Guest column: Reinford Khumalo
A SINISTER narrative has persistently been promoted implicitly and deliberately by the developed countries and supported naively by most African leaders — the victims of exploitation and underdevelopment by the developed countries, that developing countries need to trade exclusively on primary resources in exchange for finished products and technology from the first world countries.
This practice ironically takes developing countries back to barter trade days, where African chiefs would trade gold ore, iron ore and other mineral resources for mirrors and guns — the finished products.
The rationale for the on-going approach is that African countries have not yet developed infrastructure to industrialise. They lack sufficient energy resources such as power and electricity to process their primary resources. They are only aptly capable of extracting primary resources because they have adequate unskilled labour to do so.
There is high HIV/Aids prevalence among the youth in developing countries. These and other reasons are the ones advanced in support of the idea to confine Africa to exporting primary products to boost her Gross National Product (GNP). The notion to support this argument is impliedly that the first world has achieved the tertiary level of industrialisation in all sectors from extractive industries to processing of primary resources into finished products and in information communication technologies (ICTs) development.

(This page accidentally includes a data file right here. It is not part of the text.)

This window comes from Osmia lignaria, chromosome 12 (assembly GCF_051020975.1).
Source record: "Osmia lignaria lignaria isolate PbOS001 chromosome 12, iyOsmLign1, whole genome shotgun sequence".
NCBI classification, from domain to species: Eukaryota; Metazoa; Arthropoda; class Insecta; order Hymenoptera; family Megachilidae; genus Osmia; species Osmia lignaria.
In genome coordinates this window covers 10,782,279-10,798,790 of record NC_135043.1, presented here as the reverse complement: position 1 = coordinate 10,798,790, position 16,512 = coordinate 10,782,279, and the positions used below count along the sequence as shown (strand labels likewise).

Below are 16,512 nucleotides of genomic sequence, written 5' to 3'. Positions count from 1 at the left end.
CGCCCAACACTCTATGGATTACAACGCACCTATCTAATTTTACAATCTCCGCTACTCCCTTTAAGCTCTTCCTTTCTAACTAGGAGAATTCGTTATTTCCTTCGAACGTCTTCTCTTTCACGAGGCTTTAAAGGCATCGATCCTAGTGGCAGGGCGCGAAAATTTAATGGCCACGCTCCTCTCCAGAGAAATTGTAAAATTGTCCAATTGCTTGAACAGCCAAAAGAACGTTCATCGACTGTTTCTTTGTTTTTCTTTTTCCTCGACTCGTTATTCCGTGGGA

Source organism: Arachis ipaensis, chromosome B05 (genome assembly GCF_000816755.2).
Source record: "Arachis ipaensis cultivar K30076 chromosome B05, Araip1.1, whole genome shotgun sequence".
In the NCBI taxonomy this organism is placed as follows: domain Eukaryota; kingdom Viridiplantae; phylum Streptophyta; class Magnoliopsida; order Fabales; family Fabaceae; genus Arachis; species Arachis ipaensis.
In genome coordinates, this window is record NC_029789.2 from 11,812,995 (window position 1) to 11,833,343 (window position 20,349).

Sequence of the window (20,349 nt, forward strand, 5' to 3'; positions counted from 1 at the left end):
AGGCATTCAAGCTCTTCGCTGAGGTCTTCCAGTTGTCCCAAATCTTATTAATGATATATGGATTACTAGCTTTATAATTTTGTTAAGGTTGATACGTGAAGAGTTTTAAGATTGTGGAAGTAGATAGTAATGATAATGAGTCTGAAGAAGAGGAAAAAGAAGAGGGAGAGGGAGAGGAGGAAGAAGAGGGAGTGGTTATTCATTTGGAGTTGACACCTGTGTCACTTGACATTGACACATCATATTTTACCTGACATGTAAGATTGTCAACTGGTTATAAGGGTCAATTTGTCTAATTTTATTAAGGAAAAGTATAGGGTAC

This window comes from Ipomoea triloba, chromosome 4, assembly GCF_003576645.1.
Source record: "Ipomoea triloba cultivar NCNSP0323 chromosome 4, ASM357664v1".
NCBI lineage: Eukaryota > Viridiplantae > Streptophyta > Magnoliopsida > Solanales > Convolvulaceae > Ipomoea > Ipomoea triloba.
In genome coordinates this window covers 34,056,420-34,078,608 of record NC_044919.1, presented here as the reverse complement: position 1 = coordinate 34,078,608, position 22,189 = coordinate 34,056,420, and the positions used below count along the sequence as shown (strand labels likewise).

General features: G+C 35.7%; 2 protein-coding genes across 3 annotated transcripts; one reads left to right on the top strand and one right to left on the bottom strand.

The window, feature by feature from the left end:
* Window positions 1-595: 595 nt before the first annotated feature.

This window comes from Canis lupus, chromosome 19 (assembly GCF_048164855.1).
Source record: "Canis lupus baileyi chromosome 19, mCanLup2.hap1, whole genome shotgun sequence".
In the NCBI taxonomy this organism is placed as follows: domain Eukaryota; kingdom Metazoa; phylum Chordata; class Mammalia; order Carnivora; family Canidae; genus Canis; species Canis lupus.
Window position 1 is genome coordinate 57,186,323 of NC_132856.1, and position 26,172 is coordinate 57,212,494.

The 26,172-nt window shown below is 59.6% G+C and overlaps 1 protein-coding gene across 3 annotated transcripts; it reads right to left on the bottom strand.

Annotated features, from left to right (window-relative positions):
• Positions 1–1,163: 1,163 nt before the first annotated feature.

Such industrial development by developed countries must, therefore, to all intents and purposes be protected by the developed countries. The lagers behind — the developing countries, that have not yet reached such a stage of industrialisation must, therefore, be relegated to extracting primary resources only and trade in such resources.
The experience becomes a tacitly forced comparative advantage between the developed and the developing countries, as it were. This is designed to lessen competition in trading in finished products between the developed countries and the developing ones.
It further gives developed countries advantage over developing countries in the creation of employment for their countries through the processing of raw materials, resulting from the diversity of manufactured products as the multiplier effect takes place.